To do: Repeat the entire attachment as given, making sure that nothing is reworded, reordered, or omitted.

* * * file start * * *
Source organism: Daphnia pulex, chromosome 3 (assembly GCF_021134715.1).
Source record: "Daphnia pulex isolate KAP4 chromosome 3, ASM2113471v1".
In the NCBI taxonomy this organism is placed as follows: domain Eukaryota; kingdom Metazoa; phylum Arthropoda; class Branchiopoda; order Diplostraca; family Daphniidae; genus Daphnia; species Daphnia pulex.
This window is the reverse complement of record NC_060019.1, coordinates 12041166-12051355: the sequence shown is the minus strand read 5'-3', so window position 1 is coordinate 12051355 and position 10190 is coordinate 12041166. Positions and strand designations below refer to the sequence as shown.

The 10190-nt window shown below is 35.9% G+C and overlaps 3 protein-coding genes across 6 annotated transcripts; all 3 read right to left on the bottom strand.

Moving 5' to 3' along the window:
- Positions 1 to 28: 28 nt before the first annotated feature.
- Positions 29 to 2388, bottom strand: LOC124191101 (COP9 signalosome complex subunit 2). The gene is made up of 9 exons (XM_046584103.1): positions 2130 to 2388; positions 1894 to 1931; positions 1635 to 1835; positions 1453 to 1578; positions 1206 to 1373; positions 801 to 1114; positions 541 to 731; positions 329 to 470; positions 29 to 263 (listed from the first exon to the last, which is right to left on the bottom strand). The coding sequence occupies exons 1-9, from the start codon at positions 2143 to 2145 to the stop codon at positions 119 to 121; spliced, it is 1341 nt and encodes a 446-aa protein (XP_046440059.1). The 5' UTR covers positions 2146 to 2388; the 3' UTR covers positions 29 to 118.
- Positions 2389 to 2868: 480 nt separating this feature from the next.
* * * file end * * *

Source organism: Daphnia pulex, chromosome 3 (assembly GCF_021134715.1).
Source record: "Daphnia pulex isolate KAP4 chromosome 3, ASM2113471v1".
In the NCBI taxonomy this organism is placed as follows: domain Eukaryota; kingdom Metazoa; phylum Arthropoda; class Branchiopoda; order Diplostraca; family Daphniidae; genus Daphnia; species Daphnia pulex.
This window is the reverse complement of record NC_060019.1, coordinates 12041166-12051355: the sequence shown is the minus strand read 5'-3', so window position 1 is coordinate 12051355 and position 10190 is coordinate 12041166. Positions and strand designations below refer to the sequence as shown.

The 10190-nt window shown below is 35.9% G+C and overlaps 3 protein-coding genes across 6 annotated transcripts; all 3 read right to left on the bottom strand.

Moving 5' to 3' along the window:
- Positions 1 to 28: 28 nt before the first annotated feature.
- Positions 29 to 2388, bottom strand: LOC124191101 (COP9 signalosome complex subunit 2). The gene is made up of 9 exons (XM_046584103.1): positions 2130 to 2388; positions 1894 to 1931; positions 1635 to 1835; positions 1453 to 1578; positions 1206 to 1373; positions 801 to 1114; positions 541 to 731; positions 329 to 470; positions 29 to 263 (listed from the first exon to the last, which is right to left on the bottom strand). The coding sequence occupies exons 1-9, from the start codon at positions 2143 to 2145 to the stop codon at positions 119 to 121; spliced, it is 1341 nt and encodes a 446-aa protein (XP_046440059.1). The 5' UTR covers positions 2146 to 2388; the 3' UTR covers positions 29 to 118.
- Positions 2389 to 2868: 480 nt separating this feature from the next.